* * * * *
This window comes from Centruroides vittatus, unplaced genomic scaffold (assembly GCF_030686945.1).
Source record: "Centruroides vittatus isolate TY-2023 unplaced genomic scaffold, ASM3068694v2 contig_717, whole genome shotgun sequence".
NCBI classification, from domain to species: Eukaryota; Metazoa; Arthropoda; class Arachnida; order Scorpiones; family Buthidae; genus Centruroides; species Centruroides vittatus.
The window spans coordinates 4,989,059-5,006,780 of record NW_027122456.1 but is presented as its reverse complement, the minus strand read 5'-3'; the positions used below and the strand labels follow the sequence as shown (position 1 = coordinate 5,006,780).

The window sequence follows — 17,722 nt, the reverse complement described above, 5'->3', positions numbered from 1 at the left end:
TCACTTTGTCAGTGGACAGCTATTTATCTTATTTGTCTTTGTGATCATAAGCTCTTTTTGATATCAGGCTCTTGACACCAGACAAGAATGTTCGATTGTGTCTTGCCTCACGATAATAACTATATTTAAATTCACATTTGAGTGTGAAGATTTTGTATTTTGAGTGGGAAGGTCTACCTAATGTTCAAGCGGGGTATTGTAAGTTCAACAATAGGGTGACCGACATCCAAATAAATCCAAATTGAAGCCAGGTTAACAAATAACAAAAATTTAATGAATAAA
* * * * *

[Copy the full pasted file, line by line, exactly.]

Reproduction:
This window comes from Centruroides vittatus, unplaced genomic scaffold (assembly GCF_030686945.1).
Source record: "Centruroides vittatus isolate TY-2023 unplaced genomic scaffold, ASM3068694v2 contig_717, whole genome shotgun sequence".
NCBI classification, from domain to species: Eukaryota; Metazoa; Arthropoda; class Arachnida; order Scorpiones; family Buthidae; genus Centruroides; species Centruroides vittatus.
The window spans coordinates 4,989,059-5,006,780 of record NW_027122456.1 but is presented as its reverse complement, the minus strand read 5'-3'; the positions used below and the strand labels follow the sequence as shown (position 1 = coordinate 5,006,780).

The window sequence follows — 17,722 nt, the reverse complement described above, 5'->3', positions numbered from 1 at the left end:
TCACTTTGTCAGTGGACAGCTATTTATCTTATTTGTCTTTGTGATCATAAGCTCTTTTTGATATCAGGCTCTTGACACCAGACAAGAATGTTCGATTGTGTCTTGCCTCACGATAATAACTATATTTAAATTCACATTTGAGTGTGAAGATTTTGTATTTTGAGTGGGAAGGTCTACCTAATGTTCAAGCGGGGTATTGTAAGTTCAACAATAGGGTGACCGACATCCAAATAAATCCAAATTGAAGCCAGGTTAACAAATAACAAAAATTTAATGAATAAA